A newly released study by the Center for Auto Safety ranks Georgia’s Lemon Law 13th among the 51 US Lemon Laws. Georgia’s Lemon Law earned a B among US lemon laws, getting high points for its 1) damages allowed; 2) favorable offset for the consumer’s use of the vehicle; and 3) having a fair state run arbitration process.
For damages the following criteria were used:
- Unless the lemon law specifies particular items to be recovered, auto manufacturers will argue that it is not covered. While the consumer may win the battle of having a vehicle declared a lemon, they may lose the war of what should be reimbursed to the extent they are no better off than if they traded in the vehicle.
- To be fair to consumers and receive a good rating, a state lemon law must specify that in addition to purchase price which includes optional equipment, a refund must include: (a) taxes, tags, title and other fees, (b) incidental and consequential damages including towing, repairs, insurance, (c) interest payments and finance charges, (d) rental car, alternate transportation and loss of use, (e) inconvenience.
While Georgia does not allow recovery for the inconvenience of lost time and annoyance with dealing with the lemon, ie emotional type damages, it is fairly liberal in the out of pocket type losses it allows. Thus in Georgia a consumer can recover his taxes, tag, title, dealer fees, incidental and consequential damages like rental car or alternative transportation, interest paid, added accessories.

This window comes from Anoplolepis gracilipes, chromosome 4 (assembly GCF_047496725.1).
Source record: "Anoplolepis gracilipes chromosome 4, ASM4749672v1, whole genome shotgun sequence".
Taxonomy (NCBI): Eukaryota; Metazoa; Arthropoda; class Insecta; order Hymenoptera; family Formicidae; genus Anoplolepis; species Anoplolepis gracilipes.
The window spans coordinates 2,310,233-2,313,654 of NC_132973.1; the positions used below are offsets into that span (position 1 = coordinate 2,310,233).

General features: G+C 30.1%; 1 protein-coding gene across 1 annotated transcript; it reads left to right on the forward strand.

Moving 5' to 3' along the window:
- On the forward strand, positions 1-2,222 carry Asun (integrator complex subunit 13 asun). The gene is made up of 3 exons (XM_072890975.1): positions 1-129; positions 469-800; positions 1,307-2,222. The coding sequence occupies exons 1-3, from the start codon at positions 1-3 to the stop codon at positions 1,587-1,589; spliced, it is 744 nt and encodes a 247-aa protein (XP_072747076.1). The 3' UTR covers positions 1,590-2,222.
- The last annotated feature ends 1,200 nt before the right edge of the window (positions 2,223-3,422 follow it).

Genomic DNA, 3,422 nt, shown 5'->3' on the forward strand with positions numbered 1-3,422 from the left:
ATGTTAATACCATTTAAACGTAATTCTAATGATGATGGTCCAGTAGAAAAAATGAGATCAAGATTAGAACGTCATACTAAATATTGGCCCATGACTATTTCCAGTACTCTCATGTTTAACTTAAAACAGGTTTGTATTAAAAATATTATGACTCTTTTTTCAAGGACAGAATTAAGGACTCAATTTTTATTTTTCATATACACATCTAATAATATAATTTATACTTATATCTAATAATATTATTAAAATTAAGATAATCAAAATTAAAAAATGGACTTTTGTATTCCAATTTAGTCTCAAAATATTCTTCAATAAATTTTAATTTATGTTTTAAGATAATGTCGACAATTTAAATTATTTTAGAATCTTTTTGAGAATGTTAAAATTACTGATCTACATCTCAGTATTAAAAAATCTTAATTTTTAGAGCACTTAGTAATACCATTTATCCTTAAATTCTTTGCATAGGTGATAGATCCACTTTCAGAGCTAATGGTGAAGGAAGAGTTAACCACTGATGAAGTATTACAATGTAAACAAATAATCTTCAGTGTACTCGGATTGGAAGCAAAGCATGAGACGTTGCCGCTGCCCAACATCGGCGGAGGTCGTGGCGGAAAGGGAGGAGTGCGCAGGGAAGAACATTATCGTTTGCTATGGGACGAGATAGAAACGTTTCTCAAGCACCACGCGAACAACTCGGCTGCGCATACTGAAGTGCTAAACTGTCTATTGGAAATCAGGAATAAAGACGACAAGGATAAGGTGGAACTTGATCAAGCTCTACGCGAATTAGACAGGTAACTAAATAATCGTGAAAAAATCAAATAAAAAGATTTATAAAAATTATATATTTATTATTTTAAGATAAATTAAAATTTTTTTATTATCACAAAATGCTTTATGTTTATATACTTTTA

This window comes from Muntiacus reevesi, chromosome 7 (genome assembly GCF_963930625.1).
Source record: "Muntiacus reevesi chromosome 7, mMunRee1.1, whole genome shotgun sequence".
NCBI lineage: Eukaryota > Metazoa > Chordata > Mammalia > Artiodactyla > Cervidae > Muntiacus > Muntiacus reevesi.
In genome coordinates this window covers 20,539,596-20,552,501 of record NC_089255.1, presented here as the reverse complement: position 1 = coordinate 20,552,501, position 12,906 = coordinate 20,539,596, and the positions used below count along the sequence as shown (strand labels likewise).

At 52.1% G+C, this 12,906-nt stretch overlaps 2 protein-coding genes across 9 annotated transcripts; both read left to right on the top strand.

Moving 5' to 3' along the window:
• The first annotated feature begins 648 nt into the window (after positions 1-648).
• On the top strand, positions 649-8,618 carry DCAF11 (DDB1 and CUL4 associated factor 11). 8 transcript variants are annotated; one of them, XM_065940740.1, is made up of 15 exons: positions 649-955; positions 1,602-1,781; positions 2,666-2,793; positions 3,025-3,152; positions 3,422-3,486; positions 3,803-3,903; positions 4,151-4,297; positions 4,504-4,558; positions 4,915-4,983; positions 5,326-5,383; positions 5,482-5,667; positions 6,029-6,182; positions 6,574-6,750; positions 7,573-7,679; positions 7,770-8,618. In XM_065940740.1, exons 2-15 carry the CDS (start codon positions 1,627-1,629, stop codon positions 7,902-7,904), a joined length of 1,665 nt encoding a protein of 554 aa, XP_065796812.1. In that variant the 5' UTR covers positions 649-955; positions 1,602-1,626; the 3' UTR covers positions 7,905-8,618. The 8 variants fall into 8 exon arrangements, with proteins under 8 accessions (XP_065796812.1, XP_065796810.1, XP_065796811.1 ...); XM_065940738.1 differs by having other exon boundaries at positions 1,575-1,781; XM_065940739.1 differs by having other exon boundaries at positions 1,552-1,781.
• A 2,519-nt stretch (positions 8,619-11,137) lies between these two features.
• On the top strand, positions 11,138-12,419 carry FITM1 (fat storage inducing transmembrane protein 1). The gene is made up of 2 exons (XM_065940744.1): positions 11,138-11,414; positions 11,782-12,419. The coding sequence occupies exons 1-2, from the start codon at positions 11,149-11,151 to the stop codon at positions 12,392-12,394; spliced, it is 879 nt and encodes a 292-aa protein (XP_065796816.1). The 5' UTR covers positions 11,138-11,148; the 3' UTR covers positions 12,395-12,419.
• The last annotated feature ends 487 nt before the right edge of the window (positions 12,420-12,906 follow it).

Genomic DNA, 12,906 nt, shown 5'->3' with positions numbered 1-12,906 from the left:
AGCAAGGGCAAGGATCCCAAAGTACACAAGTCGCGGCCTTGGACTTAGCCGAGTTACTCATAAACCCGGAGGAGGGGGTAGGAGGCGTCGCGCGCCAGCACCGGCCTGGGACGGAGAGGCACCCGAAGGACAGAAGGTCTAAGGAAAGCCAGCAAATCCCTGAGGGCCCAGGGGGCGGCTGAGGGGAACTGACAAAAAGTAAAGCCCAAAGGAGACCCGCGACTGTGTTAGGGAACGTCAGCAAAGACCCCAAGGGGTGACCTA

Georgia computes its offset for use using the mileage at the time of the first repair attempt and uses a formula involving the price of the car and an anticipated life of 120,000 miles.
Price x mileage at time of first repair attempt / 120,000
Georgia did receive a score deduction for requiring a consumer to give up rights under other laws to use the lemon law. Georgia’s score is listed below.
|Garden Variety Lemon
|Vehicle Use Offset
|Penalty for Violation
|Vehicle Types Covered
In a related point, used car dealers often “launder” lemon cars from other states by saying that laws such as California’s lemon law are very liberal and easy to win for the consumer even with the most trivial problem. California has the same basic presumption score as Georgia. New Jersey, Hawaii and New Jersey score the best for consumers on the ease of proof.
A recent New York Times article calls attention to this study.